The last few business development and planning meetings between my team and external third parties exposed an aggravating trend: The lack of a mutual understanding of taxonomies wasted time and both parties ended up talking over and thru over each other just trying to figure out what each other was really intending with their word choice. Seemingly basic words such as “provisioning”, “application”, “management console” and “entitlement” meant different things to each group.
Reminds me of this now famous quote: “It depends on what the meaning of the words ‘is’ is…”
This is because many organizations develop an internal vocabulary and slang for how they communicate with each other about their respective product/service. Externalizing this “internal” vocabulary is difficult.
In a typical two hour meeting with multiple people from each party a good one-quarter of the time is wasted because there was no mutually understood taxonomy. Usually the meeting is well underway before it becomes obvious that “we’re confusing each other with dual-meaning words”… “let’s start over and first focus on the definitions for [...each term].”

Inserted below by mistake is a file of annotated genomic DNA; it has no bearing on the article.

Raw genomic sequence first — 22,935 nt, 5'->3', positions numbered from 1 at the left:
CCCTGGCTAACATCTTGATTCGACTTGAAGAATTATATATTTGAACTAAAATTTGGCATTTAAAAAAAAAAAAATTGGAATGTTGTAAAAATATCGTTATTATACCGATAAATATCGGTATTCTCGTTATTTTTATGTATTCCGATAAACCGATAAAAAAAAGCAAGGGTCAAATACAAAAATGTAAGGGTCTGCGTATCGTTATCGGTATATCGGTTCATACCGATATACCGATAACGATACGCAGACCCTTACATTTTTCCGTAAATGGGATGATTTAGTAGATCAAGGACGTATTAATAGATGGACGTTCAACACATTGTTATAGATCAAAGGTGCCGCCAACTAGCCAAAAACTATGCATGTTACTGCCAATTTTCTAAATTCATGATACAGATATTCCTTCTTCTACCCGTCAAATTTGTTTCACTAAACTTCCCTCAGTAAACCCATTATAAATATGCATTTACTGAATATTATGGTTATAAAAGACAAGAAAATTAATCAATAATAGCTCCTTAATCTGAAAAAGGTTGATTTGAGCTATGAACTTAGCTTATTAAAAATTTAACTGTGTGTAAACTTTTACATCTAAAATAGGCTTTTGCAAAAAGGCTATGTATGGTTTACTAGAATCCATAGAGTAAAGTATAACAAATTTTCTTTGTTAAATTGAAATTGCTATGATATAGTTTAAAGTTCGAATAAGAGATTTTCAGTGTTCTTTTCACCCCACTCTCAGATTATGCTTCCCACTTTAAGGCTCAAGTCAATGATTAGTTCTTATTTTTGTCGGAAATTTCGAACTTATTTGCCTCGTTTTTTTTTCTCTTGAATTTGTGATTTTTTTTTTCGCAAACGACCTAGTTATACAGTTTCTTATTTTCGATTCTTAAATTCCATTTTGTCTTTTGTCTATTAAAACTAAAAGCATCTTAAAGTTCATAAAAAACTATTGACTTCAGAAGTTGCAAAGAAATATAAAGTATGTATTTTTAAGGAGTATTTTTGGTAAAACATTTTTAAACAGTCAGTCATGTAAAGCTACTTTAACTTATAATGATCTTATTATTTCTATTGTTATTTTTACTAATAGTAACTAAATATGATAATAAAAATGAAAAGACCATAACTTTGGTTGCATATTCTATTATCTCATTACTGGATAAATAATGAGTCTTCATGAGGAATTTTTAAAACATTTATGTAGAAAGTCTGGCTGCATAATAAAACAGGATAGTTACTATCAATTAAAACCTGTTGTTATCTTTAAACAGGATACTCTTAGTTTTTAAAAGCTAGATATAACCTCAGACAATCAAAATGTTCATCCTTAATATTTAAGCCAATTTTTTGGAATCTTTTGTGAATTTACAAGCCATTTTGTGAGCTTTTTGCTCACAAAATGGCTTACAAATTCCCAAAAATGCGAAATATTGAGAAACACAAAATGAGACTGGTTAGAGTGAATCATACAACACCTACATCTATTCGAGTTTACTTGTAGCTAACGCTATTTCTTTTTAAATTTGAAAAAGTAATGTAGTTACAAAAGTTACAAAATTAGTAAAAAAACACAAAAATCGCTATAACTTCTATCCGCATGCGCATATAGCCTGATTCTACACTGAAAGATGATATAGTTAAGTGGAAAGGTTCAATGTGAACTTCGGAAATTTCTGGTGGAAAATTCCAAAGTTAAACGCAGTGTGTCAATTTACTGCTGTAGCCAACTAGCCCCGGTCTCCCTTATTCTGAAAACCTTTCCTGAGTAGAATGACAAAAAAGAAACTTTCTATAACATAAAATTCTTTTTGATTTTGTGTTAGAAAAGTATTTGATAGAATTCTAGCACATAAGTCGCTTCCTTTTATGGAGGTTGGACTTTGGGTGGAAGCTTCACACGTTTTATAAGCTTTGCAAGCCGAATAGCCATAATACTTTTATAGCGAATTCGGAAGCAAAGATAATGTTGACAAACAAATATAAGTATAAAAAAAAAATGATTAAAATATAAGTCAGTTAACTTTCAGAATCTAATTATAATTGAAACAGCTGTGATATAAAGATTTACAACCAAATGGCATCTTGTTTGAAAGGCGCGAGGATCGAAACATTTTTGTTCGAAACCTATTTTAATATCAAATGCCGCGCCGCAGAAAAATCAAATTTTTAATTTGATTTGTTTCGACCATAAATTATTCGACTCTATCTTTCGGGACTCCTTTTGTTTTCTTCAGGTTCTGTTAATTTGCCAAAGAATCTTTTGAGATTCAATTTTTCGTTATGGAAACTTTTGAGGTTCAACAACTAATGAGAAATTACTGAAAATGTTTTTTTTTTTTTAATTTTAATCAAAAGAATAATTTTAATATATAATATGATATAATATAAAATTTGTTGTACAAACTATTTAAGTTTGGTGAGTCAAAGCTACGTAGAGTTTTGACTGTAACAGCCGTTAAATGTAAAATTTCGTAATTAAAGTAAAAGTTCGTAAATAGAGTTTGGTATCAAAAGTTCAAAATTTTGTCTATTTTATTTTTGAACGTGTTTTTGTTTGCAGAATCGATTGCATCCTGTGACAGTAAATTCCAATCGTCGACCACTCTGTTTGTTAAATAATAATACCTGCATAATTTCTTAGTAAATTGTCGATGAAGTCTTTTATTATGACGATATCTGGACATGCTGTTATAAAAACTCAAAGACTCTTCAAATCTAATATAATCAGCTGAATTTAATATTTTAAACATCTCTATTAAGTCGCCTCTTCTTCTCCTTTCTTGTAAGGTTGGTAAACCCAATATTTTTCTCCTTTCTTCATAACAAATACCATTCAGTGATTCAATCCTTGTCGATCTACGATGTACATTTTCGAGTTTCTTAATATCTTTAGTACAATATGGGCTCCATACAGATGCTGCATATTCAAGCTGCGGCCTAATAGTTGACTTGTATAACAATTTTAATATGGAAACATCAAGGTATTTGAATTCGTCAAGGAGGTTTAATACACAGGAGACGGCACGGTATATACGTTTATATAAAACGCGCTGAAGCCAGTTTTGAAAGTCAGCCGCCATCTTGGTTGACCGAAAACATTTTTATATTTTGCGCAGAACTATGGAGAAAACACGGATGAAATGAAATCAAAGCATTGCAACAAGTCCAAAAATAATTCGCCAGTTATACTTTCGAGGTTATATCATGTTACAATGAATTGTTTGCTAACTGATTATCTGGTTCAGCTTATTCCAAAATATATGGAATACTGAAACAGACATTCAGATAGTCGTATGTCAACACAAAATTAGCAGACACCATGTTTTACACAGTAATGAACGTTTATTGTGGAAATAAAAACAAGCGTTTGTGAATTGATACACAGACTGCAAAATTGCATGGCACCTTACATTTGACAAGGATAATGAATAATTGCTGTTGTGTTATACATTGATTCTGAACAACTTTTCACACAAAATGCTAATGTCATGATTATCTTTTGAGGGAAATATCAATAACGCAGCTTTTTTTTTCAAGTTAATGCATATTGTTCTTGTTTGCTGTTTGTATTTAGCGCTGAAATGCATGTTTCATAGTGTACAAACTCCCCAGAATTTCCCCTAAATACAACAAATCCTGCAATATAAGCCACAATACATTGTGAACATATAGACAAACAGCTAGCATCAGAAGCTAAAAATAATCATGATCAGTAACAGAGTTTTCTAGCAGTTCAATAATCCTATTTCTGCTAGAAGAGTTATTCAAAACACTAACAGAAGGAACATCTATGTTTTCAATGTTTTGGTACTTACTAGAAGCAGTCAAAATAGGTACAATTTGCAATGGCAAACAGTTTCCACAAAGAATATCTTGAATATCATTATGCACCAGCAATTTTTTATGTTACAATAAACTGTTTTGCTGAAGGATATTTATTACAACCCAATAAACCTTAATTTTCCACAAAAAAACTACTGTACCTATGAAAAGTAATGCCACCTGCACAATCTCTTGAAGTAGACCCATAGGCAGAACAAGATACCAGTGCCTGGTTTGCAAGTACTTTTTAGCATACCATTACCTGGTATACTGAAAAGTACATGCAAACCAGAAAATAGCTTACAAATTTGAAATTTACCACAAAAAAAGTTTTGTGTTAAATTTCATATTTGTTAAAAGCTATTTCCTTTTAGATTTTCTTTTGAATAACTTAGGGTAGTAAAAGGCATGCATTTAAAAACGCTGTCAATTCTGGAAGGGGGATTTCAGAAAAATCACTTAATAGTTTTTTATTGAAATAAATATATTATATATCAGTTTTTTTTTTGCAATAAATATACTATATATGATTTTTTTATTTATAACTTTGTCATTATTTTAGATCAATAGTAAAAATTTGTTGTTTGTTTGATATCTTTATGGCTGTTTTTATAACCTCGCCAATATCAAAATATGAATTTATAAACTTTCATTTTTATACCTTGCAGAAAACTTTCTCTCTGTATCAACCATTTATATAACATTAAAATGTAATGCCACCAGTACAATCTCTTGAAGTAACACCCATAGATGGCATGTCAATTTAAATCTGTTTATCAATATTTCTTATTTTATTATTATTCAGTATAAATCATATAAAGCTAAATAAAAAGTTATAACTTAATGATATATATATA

Maybe this is a natural process that has to happen, or maybe there is a better way. With foresight and homework meeting planners can anticipate the common words that might have dual meanings and establish the vocabulary up-front. I’m going to try this tact for my next external meeting.